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what is the meaning and purpose of "fermenting wine"?

Then, as now, the minds of the average men of the world were so crammed with the things that do not matter that they had no space for the things that do matter. But Fate is never in a hurry, and the movement went on. Many accepted the findings of the successive committees as being final, and indeed, it is difficult to see how the alleged facts could have been more severely tested. At the same time, this strong, new,fermenting wine began to burst some of the old bottles into which it was poured to the excusable disgust of the public.

from http://gutenberg.net.au/ebooks03/0301051h.html

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    It is a metaphor. The new ideas/practices were breaking old habits/understanding. – Weather Vane Mar 12 at 18:16
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    It refers to the Biblical parable about putting new wine into old wineskins. The King James Bible uses the term 'bottles', but the reference is clearly to leather wineskins. – Kate Bunting Mar 12 at 18:53
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The verb "fermenting" - which means undergoing the process of fermentation - is something that substances do naturally themselves. In wine-making, certain additives may speed up the process, but the maker has to wait for the ingredients to ferment themselves. So, literally "fermenting wine" refers to wine that is currently undergoing fermentation.

In your quotation, it refers to fermenting wine which has been bottled. Normally you would not bottle wine until that process had completed and the wine was ready; however, in some European winemaking regions they do bottle young, partially-fermented wine and it is sold for consumption. For example, in France, it is known as Beaujolais nouveau. When sold, it doesn't have a cork in the bottle because it would pop out; they just put a foil lid on and pierce holes in it so the wine can fizz. I've seen what a mess it can make on a supermarket floor! Perhaps it is this kind of wine that is being referred, as it could burst the bottles if they were sealed.


However, looking at the wider context of your quotation, it appears this is a metaphor and not to be taken literally.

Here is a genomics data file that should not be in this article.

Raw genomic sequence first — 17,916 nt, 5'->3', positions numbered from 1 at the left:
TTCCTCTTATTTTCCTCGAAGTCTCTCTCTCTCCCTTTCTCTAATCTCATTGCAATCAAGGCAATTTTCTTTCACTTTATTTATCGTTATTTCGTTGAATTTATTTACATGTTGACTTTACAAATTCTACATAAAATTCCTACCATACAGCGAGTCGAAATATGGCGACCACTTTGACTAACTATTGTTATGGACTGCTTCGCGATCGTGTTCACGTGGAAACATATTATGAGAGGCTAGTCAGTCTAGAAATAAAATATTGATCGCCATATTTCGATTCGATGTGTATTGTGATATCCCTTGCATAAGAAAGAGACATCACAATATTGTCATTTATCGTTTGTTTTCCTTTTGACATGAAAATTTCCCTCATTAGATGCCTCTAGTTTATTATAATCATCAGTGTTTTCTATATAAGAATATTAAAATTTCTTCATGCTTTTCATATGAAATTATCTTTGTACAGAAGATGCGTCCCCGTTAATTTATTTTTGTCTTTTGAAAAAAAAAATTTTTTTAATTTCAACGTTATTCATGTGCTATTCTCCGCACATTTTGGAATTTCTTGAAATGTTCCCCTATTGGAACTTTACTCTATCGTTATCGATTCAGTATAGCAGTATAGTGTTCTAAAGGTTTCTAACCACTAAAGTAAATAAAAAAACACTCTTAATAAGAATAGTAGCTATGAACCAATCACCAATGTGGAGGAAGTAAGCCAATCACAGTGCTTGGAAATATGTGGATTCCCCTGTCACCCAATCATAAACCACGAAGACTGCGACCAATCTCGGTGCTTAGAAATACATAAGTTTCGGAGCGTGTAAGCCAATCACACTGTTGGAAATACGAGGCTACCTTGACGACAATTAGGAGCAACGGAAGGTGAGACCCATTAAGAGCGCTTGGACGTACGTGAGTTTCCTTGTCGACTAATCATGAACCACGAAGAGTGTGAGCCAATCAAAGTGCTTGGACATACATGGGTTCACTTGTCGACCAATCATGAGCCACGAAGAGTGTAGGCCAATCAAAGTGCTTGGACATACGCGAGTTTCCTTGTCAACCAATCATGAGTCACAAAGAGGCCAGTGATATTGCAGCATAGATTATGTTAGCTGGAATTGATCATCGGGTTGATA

A strikingly similar parable is found in the Bible in two of the gospel accounts, in which Jesus said that new wine should not be put into old wineskins because they would burst. In context, this illustration evidently refers to the fact that Jesus intended Christian teachings to completely replace the Jewish system of worship. Jesus preached almost exclusively to Jewish people during his lifetime (Christianity was only spread to other nationalities by his apostles after his death) and he was in effect saying that his new teaching would not just be an addition to Jewish law, but it would completely replace it.

As your quotation comes from The History of Spiritualism it would appear the writer is using this parable as a metaphor to say that new ideas were being introduced to this group of worshippers, and members were objecting to it because these new ideas were like new wine in old wineskins - their old frame of reference and beliefs could not contain the changes. Note that, in the Bible, it is not used as a metaphor.

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  • Good answer and I upvoted it. I'd quibble with your interpretation of Jesus's analogy about wine and wineskins. The context is that he had just said that it was not appropriate for his followers to fast while he was with them, but they would do so after he was dead. So I think his point with the wineskins is that each thing should be done in its appropriate time. But the question was not about theology, so I don't want to get into a debate about that here. :-) – Jay Mar 12 at 20:43
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    It’s a metaphor, not an analogy. english.stackexchange.com/questions/94703/… – Mike Scott Mar 12 at 21:51
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    @MikeScott You're right, it is being used as a metaphor in the OP's quote, but the bible passage to which it evidently refers is related as an analogy, not a metaphor. I've updated my answer, thanks. – Astralbee Mar 16 at 9:35

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